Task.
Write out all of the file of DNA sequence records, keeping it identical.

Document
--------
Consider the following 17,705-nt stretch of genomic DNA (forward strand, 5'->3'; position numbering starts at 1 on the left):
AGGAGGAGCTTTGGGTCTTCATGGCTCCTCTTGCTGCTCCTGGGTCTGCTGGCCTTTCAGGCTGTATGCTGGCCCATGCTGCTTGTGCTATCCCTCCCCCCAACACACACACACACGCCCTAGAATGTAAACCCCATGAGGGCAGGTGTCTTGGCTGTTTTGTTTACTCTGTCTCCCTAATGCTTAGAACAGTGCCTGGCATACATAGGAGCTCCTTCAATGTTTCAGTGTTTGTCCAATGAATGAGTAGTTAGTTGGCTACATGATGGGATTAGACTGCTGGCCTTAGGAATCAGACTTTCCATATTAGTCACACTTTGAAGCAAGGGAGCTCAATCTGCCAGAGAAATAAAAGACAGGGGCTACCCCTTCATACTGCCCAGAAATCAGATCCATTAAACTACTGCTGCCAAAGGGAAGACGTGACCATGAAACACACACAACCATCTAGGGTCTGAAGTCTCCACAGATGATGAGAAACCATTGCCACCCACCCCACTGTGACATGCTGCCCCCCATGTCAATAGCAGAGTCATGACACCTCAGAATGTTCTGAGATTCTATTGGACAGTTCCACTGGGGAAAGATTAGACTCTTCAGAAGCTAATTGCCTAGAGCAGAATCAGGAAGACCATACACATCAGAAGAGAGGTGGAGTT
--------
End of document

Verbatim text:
Consider the following 17,705-nt stretch of genomic DNA (forward strand, 5'->3'; position numbering starts at 1 on the left):
AGGAGGAGCTTTGGGTCTTCATGGCTCCTCTTGCTGCTCCTGGGTCTGCTGGCCTTTCAGGCTGTATGCTGGCCCATGCTGCTTGTGCTATCCCTCCCCCCAACACACACACACACGCCCTAGAATGTAAACCCCATGAGGGCAGGTGTCTTGGCTGTTTTGTTTACTCTGTCTCCCTAATGCTTAGAACAGTGCCTGGCATACATAGGAGCTCCTTCAATGTTTCAGTGTTTGTCCAATGAATGAGTAGTTAGTTGGCTACATGATGGGATTAGACTGCTGGCCTTAGGAATCAGACTTTCCATATTAGTCACACTTTGAAGCAAGGGAGCTCAATCTGCCAGAGAAATAAAAGACAGGGGCTACCCCTTCATACTGCCCAGAAATCAGATCCATTAAACTACTGCTGCCAAAGGGAAGACGTGACCATGAAACACACACAACCATCTAGGGTCTGAAGTCTCCACAGATGATGAGAAACCATTGCCACCCACCCCACTGTGACATGCTGCCCCCCATGTCAATAGCAGAGTCATGACACCTCAGAATGTTCTGAGATTCTATTGGACAGTTCCACTGGGGAAAGATTAGACTCTTCAGAAGCTAATTGCCTAGAGCAGAATCAGGAAGACCATACACATCAGAAGAGAGGTGGAGTT